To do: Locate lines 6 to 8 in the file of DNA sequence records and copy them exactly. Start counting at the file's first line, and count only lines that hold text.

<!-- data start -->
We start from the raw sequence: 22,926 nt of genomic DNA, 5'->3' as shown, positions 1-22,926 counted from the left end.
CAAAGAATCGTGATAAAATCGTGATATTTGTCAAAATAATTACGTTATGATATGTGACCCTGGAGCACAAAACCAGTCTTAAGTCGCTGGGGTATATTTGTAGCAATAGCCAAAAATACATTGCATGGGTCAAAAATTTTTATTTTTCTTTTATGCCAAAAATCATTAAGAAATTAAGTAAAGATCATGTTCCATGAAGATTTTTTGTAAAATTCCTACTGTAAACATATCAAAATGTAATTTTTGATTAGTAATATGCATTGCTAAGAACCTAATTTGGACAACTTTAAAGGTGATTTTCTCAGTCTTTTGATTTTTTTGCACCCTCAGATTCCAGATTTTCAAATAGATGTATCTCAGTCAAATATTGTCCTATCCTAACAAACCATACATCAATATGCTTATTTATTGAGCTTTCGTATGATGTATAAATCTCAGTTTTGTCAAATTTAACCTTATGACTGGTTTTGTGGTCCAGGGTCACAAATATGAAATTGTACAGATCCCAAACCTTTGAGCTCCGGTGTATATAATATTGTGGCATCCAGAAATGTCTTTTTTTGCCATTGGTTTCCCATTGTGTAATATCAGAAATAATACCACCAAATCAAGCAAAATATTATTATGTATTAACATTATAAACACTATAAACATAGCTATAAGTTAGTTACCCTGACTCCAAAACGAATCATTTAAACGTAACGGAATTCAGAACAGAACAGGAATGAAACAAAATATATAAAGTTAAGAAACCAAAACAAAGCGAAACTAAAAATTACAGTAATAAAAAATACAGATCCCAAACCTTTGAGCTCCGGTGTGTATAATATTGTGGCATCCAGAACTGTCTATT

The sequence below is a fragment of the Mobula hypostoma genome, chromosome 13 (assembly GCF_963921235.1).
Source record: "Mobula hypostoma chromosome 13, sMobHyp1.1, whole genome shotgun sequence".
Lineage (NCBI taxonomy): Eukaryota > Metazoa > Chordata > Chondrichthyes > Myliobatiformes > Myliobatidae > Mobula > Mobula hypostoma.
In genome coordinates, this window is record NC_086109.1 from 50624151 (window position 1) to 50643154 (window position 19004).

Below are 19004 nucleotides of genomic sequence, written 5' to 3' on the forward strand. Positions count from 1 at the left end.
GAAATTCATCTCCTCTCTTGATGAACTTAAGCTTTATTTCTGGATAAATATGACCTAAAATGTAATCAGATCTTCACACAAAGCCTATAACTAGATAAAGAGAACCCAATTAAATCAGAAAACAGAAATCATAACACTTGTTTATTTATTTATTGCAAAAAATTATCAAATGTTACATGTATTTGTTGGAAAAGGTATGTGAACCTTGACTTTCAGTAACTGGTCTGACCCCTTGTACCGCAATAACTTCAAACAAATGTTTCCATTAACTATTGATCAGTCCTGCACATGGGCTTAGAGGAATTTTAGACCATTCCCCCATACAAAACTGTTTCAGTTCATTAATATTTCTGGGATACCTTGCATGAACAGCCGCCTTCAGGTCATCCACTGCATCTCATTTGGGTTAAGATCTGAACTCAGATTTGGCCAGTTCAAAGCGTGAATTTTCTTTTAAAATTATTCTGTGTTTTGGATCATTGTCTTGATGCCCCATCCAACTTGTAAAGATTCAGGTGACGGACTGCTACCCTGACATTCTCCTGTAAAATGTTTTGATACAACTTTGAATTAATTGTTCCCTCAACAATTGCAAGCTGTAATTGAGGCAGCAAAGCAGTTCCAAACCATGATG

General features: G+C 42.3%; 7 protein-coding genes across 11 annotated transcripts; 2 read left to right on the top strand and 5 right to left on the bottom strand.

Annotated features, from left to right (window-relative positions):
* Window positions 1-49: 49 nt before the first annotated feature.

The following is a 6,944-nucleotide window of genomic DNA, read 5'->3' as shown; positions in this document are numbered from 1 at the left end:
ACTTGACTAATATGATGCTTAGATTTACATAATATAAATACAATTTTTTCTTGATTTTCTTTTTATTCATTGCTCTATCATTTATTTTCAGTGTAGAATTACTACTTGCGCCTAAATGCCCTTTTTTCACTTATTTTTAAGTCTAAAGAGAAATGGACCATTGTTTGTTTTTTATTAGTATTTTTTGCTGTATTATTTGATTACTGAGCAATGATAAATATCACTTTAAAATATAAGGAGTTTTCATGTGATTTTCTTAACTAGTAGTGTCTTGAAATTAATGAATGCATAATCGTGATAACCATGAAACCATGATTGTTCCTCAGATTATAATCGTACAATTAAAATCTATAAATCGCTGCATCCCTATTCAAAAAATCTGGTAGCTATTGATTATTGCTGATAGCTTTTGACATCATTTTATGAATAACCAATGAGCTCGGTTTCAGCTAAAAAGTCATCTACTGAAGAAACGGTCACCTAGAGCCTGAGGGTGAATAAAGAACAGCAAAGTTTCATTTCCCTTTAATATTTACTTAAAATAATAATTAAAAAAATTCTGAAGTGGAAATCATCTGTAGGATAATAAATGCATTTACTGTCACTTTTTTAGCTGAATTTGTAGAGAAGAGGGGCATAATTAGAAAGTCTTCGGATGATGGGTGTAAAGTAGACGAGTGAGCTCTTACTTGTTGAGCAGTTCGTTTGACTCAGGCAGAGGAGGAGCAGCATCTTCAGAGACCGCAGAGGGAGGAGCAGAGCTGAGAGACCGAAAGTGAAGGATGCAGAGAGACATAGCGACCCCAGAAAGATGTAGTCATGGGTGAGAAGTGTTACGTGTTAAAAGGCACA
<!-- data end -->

In genome coordinates, this window is record NC_086109.1 from 50624151 (window position 1) to 50643154 (window position 19004).

Below are 19004 nucleotides of genomic sequence, written 5' to 3' on the forward strand. Positions count from 1 at the left end.
GAAATTCATCTCCTCTCTTGATGAACTTAAGCTTTATTTCTGGATAAATATGACCTAAAATGTAATCAGATCTTCACACAAAGCCTATAACTAGATAAAGAGAACCCAATTAAATCAGAAAACAGAAATCATAACACTTGTTTATTTATTTATTGCAAAAAATTATCAAATGTTACATGTATTTGTTGGAAAAGGTATGTGAACCTTGACTTTCAGTAACTGGTCTGACCCCTTGTACCGCAATAACTTCAAACAAATGTTTCCATTAACTATTGATCAGTCCTGCACATGGGCTTAGAGGAATTTTAGACCATTCCCCCATACAAAACTGTTTCAGTTCATTAATATTTCTGGGATACCTTGCATGAACAGCCGCCTTCAGGTCATCCACTGCATCTCATTTGGGTTAAGATCTGAACTCAGATTTGGCCAGTTCAAAGCGTGAATTTTCTTTTAAAATTATTCTGTGTTTTGGATCATTGTCTTGATGCCCCATCCAACTTGTAAAGATTCAGGTGACGGACTGCTACCCTGACATTCTCCTGTAAAATGTTTTGATACAACTTTGAATTAATTGTTCCCTCAACAATTGCAAGCTGTAATTGAGGCAGCAAAGCAGTTCCAAACCATGATG